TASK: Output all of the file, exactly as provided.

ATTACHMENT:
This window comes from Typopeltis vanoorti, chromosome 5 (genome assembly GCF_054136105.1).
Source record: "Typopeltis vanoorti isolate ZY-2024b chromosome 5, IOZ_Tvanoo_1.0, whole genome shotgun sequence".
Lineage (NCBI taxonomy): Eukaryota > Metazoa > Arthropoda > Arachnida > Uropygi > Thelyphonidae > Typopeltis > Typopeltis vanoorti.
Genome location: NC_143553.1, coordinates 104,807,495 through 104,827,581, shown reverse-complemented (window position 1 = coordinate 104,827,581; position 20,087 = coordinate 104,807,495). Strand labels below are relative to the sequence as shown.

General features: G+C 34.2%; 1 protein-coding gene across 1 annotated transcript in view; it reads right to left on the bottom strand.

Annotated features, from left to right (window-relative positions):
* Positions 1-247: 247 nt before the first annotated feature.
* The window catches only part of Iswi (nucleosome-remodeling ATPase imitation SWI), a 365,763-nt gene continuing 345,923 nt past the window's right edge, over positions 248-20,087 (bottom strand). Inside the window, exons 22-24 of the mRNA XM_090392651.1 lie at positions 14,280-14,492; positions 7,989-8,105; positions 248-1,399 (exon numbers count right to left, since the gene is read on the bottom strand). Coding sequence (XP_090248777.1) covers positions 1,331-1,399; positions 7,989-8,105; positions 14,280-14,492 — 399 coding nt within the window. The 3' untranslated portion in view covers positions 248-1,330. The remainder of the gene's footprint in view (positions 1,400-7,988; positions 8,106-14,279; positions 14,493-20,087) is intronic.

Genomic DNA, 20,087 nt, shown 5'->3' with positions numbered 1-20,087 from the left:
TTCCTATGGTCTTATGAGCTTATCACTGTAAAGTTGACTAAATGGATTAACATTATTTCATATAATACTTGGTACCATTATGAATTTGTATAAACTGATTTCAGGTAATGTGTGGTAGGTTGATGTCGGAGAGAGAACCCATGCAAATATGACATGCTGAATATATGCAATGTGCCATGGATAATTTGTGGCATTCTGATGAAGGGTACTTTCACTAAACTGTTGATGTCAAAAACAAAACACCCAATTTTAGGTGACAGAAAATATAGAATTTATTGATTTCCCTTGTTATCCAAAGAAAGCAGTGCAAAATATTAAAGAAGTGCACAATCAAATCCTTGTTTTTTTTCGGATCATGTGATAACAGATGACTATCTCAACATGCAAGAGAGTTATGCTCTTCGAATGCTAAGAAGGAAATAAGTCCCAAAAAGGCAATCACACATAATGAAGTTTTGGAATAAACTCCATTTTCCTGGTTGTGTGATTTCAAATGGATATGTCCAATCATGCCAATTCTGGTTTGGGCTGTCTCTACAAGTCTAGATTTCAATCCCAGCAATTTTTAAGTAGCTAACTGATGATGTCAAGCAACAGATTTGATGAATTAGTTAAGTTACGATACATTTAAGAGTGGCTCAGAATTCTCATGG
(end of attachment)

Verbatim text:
This window comes from Typopeltis vanoorti, chromosome 5 (genome assembly GCF_054136105.1).
Source record: "Typopeltis vanoorti isolate ZY-2024b chromosome 5, IOZ_Tvanoo_1.0, whole genome shotgun sequence".
Lineage (NCBI taxonomy): Eukaryota > Metazoa > Arthropoda > Arachnida > Uropygi > Thelyphonidae > Typopeltis > Typopeltis vanoorti.
Genome location: NC_143553.1, coordinates 104,807,495 through 104,827,581, shown reverse-complemented (window position 1 = coordinate 104,827,581; position 20,087 = coordinate 104,807,495). Strand labels below are relative to the sequence as shown.

General features: G+C 34.2%; 1 protein-coding gene across 1 annotated transcript in view; it reads right to left on the bottom strand.

Annotated features, from left to right (window-relative positions):
* Positions 1-247: 247 nt before the first annotated feature.
* The window catches only part of Iswi (nucleosome-remodeling ATPase imitation SWI), a 365,763-nt gene continuing 345,923 nt past the window's right edge, over positions 248-20,087 (bottom strand). Inside the window, exons 22-24 of the mRNA XM_090392651.1 lie at positions 14,280-14,492; positions 7,989-8,105; positions 248-1,399 (exon numbers count right to left, since the gene is read on the bottom strand). Coding sequence (XP_090248777.1) covers positions 1,331-1,399; positions 7,989-8,105; positions 14,280-14,492 — 399 coding nt within the window. The 3' untranslated portion in view covers positions 248-1,330. The remainder of the gene's footprint in view (positions 1,400-7,988; positions 8,106-14,279; positions 14,493-20,087) is intronic.

Genomic DNA, 20,087 nt, shown 5'->3' with positions numbered 1-20,087 from the left:
TTCCTATGGTCTTATGAGCTTATCACTGTAAAGTTGACTAAATGGATTAACATTATTTCATATAATACTTGGTACCATTATGAATTTGTATAAACTGATTTCAGGTAATGTGTGGTAGGTTGATGTCGGAGAGAGAACCCATGCAAATATGACATGCTGAATATATGCAATGTGCCATGGATAATTTGTGGCATTCTGATGAAGGGTACTTTCACTAAACTGTTGATGTCAAAAACAAAACACCCAATTTTAGGTGACAGAAAATATAGAATTTATTGATTTCCCTTGTTATCCAAAGAAAGCAGTGCAAAATATTAAAGAAGTGCACAATCAAATCCTTGTTTTTTTTCGGATCATGTGATAACAGATGACTATCTCAACATGCAAGAGAGTTATGCTCTTCGAATGCTAAGAAGGAAATAAGTCCCAAAAAGGCAATCACACATAATGAAGTTTTGGAATAAACTCCATTTTCCTGGTTGTGTGATTTCAAATGGATATGTCCAATCATGCCAATTCTGGTTTGGGCTGTCTCTACAAGTCTAGATTTCAATCCCAGCAATTTTTAAGTAGCTAACTGATGATGTCAAGCAACAGATTTGATGAATTAGTTAAGTTACGATACATTTAAGAGTGGCTCAGAATTCTCATGG